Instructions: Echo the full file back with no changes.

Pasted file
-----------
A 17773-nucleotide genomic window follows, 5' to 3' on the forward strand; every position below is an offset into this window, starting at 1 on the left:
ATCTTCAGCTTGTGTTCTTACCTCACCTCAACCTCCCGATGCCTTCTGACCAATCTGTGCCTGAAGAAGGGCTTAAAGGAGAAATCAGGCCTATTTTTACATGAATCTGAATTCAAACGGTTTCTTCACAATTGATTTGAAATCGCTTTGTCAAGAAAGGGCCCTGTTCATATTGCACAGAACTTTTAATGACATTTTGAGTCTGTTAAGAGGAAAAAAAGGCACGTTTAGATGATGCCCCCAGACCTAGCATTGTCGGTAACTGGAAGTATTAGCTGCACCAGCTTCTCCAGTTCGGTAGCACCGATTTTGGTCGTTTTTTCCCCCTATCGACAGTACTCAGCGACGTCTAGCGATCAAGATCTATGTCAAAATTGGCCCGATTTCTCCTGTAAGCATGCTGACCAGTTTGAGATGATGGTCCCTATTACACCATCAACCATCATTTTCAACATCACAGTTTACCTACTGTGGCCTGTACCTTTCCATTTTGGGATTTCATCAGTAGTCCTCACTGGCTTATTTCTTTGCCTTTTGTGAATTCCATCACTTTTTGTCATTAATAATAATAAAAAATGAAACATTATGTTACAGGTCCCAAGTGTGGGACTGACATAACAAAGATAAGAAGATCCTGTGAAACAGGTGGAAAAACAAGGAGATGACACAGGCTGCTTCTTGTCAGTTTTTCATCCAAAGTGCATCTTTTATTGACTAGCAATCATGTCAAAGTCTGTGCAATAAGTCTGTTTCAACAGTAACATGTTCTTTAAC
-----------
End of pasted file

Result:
A 17773-nucleotide genomic window follows, 5' to 3' on the forward strand; every position below is an offset into this window, starting at 1 on the left:
ATCTTCAGCTTGTGTTCTTACCTCACCTCAACCTCCCGATGCCTTCTGACCAATCTGTGCCTGAAGAAGGGCTTAAAGGAGAAATCAGGCCTATTTTTACATGAATCTGAATTCAAACGGTTTCTTCACAATTGATTTGAAATCGCTTTGTCAAGAAAGGGCCCTGTTCATATTGCACAGAACTTTTAATGACATTTTGAGTCTGTTAAGAGGAAAAAAAGGCACGTTTAGATGATGCCCCCAGACCTAGCATTGTCGGTAACTGGAAGTATTAGCTGCACCAGCTTCTCCAGTTCGGTAGCACCGATTTTGGTCGTTTTTTCCCCCTATCGACAGTACTCAGCGACGTCTAGCGATCAAGATCTATGTCAAAATTGGCCCGATTTCTCCTGTAAGCATGCTGACCAGTTTGAGATGATGGTCCCTATTACACCATCAACCATCATTTTCAACATCACAGTTTACCTACTGTGGCCTGTACCTTTCCATTTTGGGATTTCATCAGTAGTCCTCACTGGCTTATTTCTTTGCCTTTTGTGAATTCCATCACTTTTTGTCATTAATAATAATAAAAAATGAAACATTATGTTACAGGTCCCAAGTGTGGGACTGACATAACAAAGATAAGAAGATCCTGTGAAACAGGTGGAAAAACAAGGAGATGACACAGGCTGCTTCTTGTCAGTTTTTCATCCAAAGTGCATCTTTTATTGACTAGCAATCATGTCAAAGTCTGTGCAATAAGTCTGTTTCAACAGTAACATGTTCTTTAAC